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Company wind-up - which route?

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Fluke
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Company wind-up - which route?

#284486

Postby Fluke » February 15th, 2020, 12:23 pm

I have a Ltd co through which I have been working as a contractor for about 15 years, I’m the sole director and there are no other employees. The company has not traded for nearly 3 years.

Assets are made up of about £12k cash and about £50k invested in a fund which includes a capital gain of about £10k. I.e I invested £40k it’s now worth about £50k. No corp tax has been paid on this gain yet as it hasn’t been realised. Ditto dividends as these have been accumulated within the fund.

There is also a peer to peer account, the original investment has now been repaid with interest from this account and what remains is about £1600 of bad debt which is unlikely ever to be recovered.

I’m thinking of closing the company down at the end of the current year (July) and wondering about the most cost efficient way of going about it.

In the current financial tax year I will have used up my personal tax allowance (£12,500) by way of a one-off payment from my SIPP, and my £2k tax free dividend allowance from some non-isa shares that I have.

So what I”m thinking is that the company pays me a dividend of about £30k in the current financial year on which I will need to pay dividend tax of 7.5% - £2,250. So far so good. (Btw I have checked with the fund manager and they have confirmed that I can transfer some or all of the investment into my own name from the company name, it's just a matter of filling out a couple of forms.)

Then after 6th April I could go one of 2 ways:

Either

I pay most of the remainder of the co. funds (approx £30k) to myself as a dividend on which I’ll pay the 7.5% tax on next years self assessment. I leave enough in the company to cover corp tax on the aforementioned capital gain, accountancy fees etc. I ask my accountant to do my year end accounts as usual (around August) and at the same time (perhaps before?) I apply to have the company struck off, (Companies House fee £10). And then I do all the other winding up bits and pieces, cancel DD’s close accounts etc.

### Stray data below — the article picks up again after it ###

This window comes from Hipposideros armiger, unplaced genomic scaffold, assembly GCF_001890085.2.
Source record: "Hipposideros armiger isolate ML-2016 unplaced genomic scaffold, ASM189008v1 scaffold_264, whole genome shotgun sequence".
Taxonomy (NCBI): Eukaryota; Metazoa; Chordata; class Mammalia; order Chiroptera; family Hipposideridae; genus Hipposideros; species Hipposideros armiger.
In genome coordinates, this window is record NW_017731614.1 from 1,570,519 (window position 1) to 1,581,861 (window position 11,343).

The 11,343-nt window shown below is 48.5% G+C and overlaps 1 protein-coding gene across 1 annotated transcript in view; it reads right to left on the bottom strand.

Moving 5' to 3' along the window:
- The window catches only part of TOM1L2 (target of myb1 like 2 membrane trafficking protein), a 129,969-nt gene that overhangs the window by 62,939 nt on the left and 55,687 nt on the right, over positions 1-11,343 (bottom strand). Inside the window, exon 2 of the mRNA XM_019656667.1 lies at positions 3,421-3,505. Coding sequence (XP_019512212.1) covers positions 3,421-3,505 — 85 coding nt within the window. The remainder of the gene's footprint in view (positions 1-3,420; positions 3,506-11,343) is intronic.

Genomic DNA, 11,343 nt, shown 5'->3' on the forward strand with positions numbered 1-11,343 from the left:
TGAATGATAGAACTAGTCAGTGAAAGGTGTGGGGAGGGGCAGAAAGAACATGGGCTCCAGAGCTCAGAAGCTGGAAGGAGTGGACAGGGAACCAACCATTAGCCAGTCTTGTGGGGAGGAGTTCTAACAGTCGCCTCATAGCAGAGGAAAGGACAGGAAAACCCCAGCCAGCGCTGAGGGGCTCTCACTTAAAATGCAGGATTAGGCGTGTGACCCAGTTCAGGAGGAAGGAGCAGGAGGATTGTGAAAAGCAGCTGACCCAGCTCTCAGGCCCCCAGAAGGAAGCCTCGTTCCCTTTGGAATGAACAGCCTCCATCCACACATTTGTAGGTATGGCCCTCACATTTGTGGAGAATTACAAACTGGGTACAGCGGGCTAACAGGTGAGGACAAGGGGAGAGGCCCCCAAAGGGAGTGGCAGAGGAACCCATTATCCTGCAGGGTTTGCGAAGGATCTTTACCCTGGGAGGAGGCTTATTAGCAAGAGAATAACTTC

Cost: 7.5% dividend tax on £30k (£2,250) + 19% corporation tax on £10k capital gain (£1900)* = £4,150. Plus my usual accountancy fees and the £10 to Companies House.

*This assumes I cannot offset the bad debt from the p2p account against corp tax, I have no idea if I can or not.

Or

I pay myself a dividend of about £5k on which I will pay 7.5% tax on next years self assessment, leaving about £25k in the company, and then I go down the voluntary liquidation route and have the £25k (less accountancy/liquidation fees) distributed to me as capital on which I would not be liable for CGT as I don’t have any other personal capital gain considerations.

Cost: 7.5% on £5k dividend tax (£375) + Liquidation fees (£?) let’s call it £500 that’s 375 + 500 = £875.

Conclusion: Option 2 sounds like the way to go, but if I’m able to offset the bad debt from the p2p account against corporation tax that brings down the cost of option 1, and if liquidation costs far more that my estimated £500 then the gap between the 2 routes closes considerably.

What do people think? Have I got this right? Is there anything else I should consider?

PinkDalek
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Re: Company wind-up - which route?

#284503

Postby PinkDalek » February 15th, 2020, 1:30 pm

Brief comment only re Option 2 (haven't looked in depth).

Fluke wrote: I go down the voluntary liquidation route and have the £25k (less accountancy/liquidation fees) distributed to me as capital on which I would not be liable for CGT as I don’t have any other personal capital gain considerations.


What is you base cost in the company and, if a few pounds only, why no CGT on £25,000 (unless there is potential of a spouse being involved or the capital distributions are to be spread over two tax years etc)?

Also you are assuming the 'dividend tax rate', the £2,000 etc will be the same as now in 2020-2021.

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Re: Company wind-up - which route?

#284567

Postby Fluke » February 15th, 2020, 5:21 pm

PinkDalek wrote:... why no CGT on £25,000 (unless there is potential of a spouse being involved or the capital distributions are to be spread over two tax years etc)?


Oops! I didn't check that. Not having to deal with CGT usually I just had some vague notion that the tax free allowance is much higher than is actually is, sorry about that. Okay well that changes the picture a bit and the gap between the 2 options has narrowed somewhat.

Option 1 remains unchanged at £4,150 (with caveats) but option 2 is now:

Cost: 7.5% on £5k dividend tax (£375) + 10% CGT on £13,000 (£1300)* + Liquidation fees (£500)ish = £2,175